Analytical Buddhism: The Two-Tiered Illusion of Self
It is not unusual for Western philosophers to deny existence to the 'self': that unified, separate, persisting thinker/owner/agent that we take ourselves to be. Following Hume and James, such philosophers have denied the self existence by treating as illusory its supposed unity and unbroken persistence. These qualities are deemed mere fictions, borne from imagination (etc.) acting upon a bundle of discrete thoughts, feelings and perceptions. In this book, Miri Albahari also denies existence to the self, but with a new twist: unity and unbrokenness are argued to be real qualities native to consciousness. Consciousness merges with desire-driven thought and emotion to create the impression of a separate and unified self; separateness, not unity, makes the self illusory. Albahari draws this 'two-tiered' model of the self-illusion from Canonical sources in Theravada Buddhist literature, augmenting it with research from neurologist Antonio Damasio. Since scholars usually ascribe a 'bundle theory' of no-self to Buddhism, Albahari offers a fresh perspective on this central Buddhist 'no-self' concept.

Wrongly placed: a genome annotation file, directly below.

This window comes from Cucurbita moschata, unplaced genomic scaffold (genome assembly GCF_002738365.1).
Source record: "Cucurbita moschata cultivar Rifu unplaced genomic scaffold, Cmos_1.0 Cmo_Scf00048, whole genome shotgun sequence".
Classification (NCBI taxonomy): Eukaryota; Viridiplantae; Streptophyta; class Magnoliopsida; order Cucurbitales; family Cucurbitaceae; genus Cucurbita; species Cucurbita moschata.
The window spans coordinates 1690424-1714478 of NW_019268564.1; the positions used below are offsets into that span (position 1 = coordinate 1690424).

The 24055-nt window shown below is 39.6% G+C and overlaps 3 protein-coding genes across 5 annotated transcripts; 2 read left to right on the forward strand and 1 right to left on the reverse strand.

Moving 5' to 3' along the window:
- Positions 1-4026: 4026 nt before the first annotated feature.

How to cite this document (a suggested style): Albahari, Miri. Analytical Buddhism: The Two-Tiered Illusion of Self. New York: Palgrav Macmillan, 2006.